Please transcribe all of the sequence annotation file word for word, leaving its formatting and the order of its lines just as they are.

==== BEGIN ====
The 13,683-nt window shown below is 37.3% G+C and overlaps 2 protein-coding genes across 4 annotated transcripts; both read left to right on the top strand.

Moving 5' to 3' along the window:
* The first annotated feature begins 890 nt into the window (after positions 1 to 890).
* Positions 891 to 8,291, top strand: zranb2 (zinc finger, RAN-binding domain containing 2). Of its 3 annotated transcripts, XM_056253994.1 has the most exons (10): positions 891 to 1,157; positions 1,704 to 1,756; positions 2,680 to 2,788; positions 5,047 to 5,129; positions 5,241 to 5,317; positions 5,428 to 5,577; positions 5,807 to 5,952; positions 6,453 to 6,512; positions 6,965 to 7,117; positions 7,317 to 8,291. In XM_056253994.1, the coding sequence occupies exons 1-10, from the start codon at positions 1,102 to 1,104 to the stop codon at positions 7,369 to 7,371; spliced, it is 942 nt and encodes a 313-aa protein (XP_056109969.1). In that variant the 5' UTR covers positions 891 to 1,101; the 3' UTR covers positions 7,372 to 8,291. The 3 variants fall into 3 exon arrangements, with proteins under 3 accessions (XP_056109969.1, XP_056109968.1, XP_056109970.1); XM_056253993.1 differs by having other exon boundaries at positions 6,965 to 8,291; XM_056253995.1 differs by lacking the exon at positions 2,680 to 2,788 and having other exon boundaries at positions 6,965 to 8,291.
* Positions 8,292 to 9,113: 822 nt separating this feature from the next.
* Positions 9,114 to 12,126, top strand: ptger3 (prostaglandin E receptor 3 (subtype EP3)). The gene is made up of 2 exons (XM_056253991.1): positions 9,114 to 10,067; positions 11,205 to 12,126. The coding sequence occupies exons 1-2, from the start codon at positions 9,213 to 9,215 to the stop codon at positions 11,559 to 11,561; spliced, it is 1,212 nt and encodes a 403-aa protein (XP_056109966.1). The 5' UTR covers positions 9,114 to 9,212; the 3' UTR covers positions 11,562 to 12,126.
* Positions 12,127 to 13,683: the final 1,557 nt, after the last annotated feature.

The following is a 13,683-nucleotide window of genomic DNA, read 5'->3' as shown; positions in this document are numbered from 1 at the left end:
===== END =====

The 13,683-nt window shown below is 37.3% G+C and overlaps 2 protein-coding genes across 4 annotated transcripts; both read left to right on the top strand.

Moving 5' to 3' along the window:
* The first annotated feature begins 890 nt into the window (after positions 1 to 890).
* Positions 891 to 8,291, top strand: zranb2 (zinc finger, RAN-binding domain containing 2). Of its 3 annotated transcripts, XM_056253994.1 has the most exons (10): positions 891 to 1,157; positions 1,704 to 1,756; positions 2,680 to 2,788; positions 5,047 to 5,129; positions 5,241 to 5,317; positions 5,428 to 5,577; positions 5,807 to 5,952; positions 6,453 to 6,512; positions 6,965 to 7,117; positions 7,317 to 8,291. In XM_056253994.1, the coding sequence occupies exons 1-10, from the start codon at positions 1,102 to 1,104 to the stop codon at positions 7,369 to 7,371; spliced, it is 942 nt and encodes a 313-aa protein (XP_056109969.1). In that variant the 5' UTR covers positions 891 to 1,101; the 3' UTR covers positions 7,372 to 8,291. The 3 variants fall into 3 exon arrangements, with proteins under 3 accessions (XP_056109969.1, XP_056109968.1, XP_056109970.1); XM_056253993.1 differs by having other exon boundaries at positions 6,965 to 8,291; XM_056253995.1 differs by lacking the exon at positions 2,680 to 2,788 and having other exon boundaries at positions 6,965 to 8,291.
* Positions 8,292 to 9,113: 822 nt separating this feature from the next.
* Positions 9,114 to 12,126, top strand: ptger3 (prostaglandin E receptor 3 (subtype EP3)). The gene is made up of 2 exons (XM_056253991.1): positions 9,114 to 10,067; positions 11,205 to 12,126. The coding sequence occupies exons 1-2, from the start codon at positions 9,213 to 9,215 to the stop codon at positions 11,559 to 11,561; spliced, it is 1,212 nt and encodes a 403-aa protein (XP_056109966.1). The 5' UTR covers positions 9,114 to 9,212; the 3' UTR covers positions 11,562 to 12,126.
* Positions 12,127 to 13,683: the final 1,557 nt, after the last annotated feature.

The following is a 13,683-nucleotide window of genomic DNA, read 5'->3' as shown; positions in this document are numbered from 1 at the left end: